Blockchain technology in the energy sector



Once passed the hype, blockchain technology could be a key step in managing our increasingly complex energy system.

The energy sector has seen a sharp turn towards distributed generation in the last decade while – in contrast to the technology – the organisation of the energy market and trading has hardly evolved. Shortly, blockchain technology is increasingly casted as ‘the next wave of disruption’ having the potential to adapt the trading principles to the distributed ownership of energy resources.

‘A blockchain’ is an ordered, back-linked distributed ledger of ‘blocks’ of digital events. This data structure has a set of distinct properties:

  • The blockchain is both public and private. It runs simultaneously across all connected devices, distributing the record across the network. As a user, you encrypt your information, only allowing that data to be revealed when you make a transaction.
  • Blocks are linked ‘back’ to the previous block in the chain. The sequence of links linking each block to its parent creates a chain going back all the way to the first block ever created. Because recalculating this history requires enormous computation, the blockchains’ history is immutable.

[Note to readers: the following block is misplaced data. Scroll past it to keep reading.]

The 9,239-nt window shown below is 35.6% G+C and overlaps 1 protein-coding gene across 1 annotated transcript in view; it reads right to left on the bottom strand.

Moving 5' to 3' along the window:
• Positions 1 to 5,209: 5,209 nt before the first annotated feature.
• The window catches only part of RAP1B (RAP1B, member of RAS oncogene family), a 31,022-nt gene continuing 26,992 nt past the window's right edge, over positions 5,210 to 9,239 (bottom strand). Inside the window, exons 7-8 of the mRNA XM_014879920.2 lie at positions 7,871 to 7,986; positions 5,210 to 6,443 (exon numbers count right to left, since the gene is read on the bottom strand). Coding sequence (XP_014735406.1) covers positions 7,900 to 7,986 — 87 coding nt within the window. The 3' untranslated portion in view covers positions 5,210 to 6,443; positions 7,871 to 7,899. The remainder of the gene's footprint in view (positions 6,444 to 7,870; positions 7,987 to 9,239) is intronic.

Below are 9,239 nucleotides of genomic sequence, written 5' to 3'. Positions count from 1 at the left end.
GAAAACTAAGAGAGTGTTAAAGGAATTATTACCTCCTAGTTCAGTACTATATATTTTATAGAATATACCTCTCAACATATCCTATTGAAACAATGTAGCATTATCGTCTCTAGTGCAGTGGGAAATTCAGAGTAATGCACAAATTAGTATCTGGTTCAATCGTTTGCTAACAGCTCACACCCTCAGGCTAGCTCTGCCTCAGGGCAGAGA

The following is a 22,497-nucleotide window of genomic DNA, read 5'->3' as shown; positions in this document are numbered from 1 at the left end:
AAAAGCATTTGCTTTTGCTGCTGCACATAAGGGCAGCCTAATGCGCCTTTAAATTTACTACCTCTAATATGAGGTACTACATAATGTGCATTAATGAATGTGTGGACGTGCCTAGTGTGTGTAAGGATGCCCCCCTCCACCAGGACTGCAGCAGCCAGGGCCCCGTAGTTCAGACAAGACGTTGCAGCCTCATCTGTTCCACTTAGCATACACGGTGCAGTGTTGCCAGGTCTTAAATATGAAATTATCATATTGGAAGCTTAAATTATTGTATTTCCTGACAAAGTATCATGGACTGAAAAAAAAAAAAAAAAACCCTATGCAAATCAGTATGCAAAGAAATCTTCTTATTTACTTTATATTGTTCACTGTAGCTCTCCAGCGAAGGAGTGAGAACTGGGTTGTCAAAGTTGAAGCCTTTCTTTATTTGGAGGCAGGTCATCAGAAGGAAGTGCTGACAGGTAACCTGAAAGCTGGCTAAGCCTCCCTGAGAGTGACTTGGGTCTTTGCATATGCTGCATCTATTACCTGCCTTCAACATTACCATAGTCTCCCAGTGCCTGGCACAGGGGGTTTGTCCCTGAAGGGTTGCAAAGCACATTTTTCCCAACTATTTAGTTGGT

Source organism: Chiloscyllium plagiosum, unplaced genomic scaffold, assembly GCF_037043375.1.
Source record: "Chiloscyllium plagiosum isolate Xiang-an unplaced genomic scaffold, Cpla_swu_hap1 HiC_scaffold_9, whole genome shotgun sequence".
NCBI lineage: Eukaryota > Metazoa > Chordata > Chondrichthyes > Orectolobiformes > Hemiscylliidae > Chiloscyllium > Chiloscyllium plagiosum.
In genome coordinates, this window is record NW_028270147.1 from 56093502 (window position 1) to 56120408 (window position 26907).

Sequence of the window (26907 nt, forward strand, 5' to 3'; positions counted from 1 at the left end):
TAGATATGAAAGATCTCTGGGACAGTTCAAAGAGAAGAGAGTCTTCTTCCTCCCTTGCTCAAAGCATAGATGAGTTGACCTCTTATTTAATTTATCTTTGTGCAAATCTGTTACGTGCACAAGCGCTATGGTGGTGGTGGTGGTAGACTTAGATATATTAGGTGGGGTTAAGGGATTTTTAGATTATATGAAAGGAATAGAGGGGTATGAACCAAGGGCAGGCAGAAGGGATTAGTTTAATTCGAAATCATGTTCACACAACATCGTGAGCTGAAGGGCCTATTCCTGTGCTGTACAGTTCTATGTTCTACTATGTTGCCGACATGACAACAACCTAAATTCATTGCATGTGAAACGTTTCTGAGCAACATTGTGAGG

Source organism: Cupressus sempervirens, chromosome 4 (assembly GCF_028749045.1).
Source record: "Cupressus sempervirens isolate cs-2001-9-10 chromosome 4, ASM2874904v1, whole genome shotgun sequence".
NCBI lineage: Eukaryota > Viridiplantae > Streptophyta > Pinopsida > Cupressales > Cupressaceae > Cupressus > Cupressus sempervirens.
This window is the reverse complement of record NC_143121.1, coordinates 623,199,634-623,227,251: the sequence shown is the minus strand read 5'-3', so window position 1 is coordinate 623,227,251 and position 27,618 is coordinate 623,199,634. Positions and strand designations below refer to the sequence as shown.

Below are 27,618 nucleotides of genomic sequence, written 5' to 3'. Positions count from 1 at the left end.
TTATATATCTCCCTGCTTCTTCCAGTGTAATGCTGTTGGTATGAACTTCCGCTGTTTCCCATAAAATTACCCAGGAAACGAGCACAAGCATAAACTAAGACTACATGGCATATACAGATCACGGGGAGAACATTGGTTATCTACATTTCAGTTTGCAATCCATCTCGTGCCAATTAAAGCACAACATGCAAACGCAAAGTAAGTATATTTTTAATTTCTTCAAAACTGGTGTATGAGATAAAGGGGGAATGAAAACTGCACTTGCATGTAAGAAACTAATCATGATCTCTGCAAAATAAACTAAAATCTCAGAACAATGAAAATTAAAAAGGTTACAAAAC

• Blocks are only seen as permanently added to a chain when they are added in all distributed copies of the blockchain

As you can gather any kind of data, action or transaction in a ‘block’, these properties of the blockchain make it a suitable platform technology for many applications in the increasingly distributed character of the energy sector as it eliminates the need of intermediaries or a central authority to verify, validate and store the content of the blocks. Peer-to-peer (P2P) trading of energy is in this context the most commonly mentioned application, from trading energy of small solar energy installations to charging electric vehicles. Other than being used to execute P2P supply transactions, the blockchain could also provide the basis for machine-to-machine communications (M2M) such as M2M metering, billing and clearing processes; could document shared ownership of asset and assist in asset management; and could provide a sound tracking of guarantees of origin, emission allowances and renewable energy certificates.

In the coming months, 3E will elaborate on the most promising applications and debunk common misconceptions of blockchain technology in the energy sector.